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S.T.A.L.K.E.R.: Call of Pripyat Review
developer: GSC Game World
PIV 2000, 512MB RAM, 128MB video card
|ESRB rating: M
release date: Feb 02, 10
|» All About S.T.A.L.K.E.R.: Call of Pripyat on ActionTrip|
That's right, folks, GSC Game World is back with yet another addition to its post-apocalyptic FPS series. In case you forgot, the first game was S.T.A.L.K.E.R.: Shadow of Chernobyl, followed by a stand-alone title Clear Sky, which served as a prequel to the original game. Now PC gamers get a chance to return to the desolate plains of a region best known as the Zone - the 30 km/19 mi exclusion zone around the site of the Chernobyl nuclear reactor disaster. The series offers a fictional tale of what happened after a second nuclear disaster, after which strange and unexplained things started going on in the area. You'll be traversing through terrifying and extremely hazardous areas.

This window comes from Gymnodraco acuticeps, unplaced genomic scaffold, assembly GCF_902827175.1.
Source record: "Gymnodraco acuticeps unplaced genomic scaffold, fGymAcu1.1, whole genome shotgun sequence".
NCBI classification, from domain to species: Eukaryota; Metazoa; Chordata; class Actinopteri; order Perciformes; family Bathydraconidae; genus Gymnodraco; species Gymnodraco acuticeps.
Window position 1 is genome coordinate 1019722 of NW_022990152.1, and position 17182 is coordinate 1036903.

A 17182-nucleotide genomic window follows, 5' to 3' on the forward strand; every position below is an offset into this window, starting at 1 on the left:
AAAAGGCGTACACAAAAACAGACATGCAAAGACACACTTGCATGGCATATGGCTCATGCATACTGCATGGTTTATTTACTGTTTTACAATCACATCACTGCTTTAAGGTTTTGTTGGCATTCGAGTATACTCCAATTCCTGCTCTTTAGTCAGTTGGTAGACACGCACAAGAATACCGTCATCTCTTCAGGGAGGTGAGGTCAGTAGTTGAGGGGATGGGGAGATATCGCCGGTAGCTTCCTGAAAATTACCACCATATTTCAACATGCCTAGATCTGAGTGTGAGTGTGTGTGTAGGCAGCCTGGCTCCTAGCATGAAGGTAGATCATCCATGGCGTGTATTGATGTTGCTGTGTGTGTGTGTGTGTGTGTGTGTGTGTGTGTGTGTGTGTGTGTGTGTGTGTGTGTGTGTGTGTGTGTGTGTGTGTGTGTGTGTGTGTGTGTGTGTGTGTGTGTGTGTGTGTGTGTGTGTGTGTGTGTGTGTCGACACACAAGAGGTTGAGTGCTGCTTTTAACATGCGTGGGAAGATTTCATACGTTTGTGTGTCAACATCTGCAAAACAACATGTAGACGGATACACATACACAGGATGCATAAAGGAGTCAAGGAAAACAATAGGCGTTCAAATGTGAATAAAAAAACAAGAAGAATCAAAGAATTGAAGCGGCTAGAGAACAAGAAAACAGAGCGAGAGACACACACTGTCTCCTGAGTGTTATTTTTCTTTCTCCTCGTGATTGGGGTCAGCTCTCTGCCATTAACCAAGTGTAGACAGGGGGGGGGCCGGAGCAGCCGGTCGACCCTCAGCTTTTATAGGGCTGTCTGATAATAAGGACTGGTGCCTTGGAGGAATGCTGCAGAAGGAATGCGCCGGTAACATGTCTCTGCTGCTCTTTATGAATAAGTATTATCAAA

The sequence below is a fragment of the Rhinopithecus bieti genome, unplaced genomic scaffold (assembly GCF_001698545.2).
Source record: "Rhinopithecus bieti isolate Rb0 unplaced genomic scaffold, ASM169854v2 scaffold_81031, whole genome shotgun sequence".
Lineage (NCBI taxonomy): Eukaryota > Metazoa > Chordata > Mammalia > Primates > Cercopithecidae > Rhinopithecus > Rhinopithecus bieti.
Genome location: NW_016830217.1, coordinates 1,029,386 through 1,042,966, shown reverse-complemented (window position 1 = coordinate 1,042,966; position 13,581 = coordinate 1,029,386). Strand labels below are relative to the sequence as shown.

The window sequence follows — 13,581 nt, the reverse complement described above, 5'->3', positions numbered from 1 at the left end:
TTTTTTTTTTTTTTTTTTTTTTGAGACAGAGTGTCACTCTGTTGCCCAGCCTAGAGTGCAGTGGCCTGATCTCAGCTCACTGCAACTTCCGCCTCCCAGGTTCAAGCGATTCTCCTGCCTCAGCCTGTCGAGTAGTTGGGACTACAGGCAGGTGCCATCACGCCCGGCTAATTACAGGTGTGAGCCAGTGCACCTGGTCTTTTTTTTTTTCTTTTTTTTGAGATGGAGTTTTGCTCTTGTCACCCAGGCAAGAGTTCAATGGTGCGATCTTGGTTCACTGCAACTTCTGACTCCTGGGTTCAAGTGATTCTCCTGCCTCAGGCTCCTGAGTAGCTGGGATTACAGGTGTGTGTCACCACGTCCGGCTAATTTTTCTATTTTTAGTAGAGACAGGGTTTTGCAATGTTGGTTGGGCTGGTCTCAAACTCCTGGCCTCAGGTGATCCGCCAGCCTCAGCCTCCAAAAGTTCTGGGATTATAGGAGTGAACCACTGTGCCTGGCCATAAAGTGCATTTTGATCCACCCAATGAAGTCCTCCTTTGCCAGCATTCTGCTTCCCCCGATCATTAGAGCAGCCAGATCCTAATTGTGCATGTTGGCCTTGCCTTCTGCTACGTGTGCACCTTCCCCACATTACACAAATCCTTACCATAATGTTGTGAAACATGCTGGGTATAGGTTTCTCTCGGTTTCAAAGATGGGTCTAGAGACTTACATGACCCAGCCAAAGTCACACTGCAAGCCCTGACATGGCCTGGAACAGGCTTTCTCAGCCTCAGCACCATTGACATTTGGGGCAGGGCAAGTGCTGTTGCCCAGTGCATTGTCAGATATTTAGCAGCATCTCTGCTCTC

Call of Pripyat begins shortly after Shadow of Chernobyl. The government finally discovered an open path to the Zone center, thus commencing a large-scale military operation called "Fairway." The idea was to take control of the CNPP. Military choppers are sent in to scout the region utilizing a map layout of deadly anomalous fields. The operation quickly turned into one big mess, as the helicopters crash-landed for unknown reasons. Ukraine's Security Service sends one of their agents into the Zone to find out what became of the aircrafts. He must also determine why they crashed. The task will be far from easy, given all the dangers that lie within the Zone, from unpredictable anomalies and armies of bandits and mutants roaming freely, to devastating "emissions" - lethal radiation blowouts from the CNPP.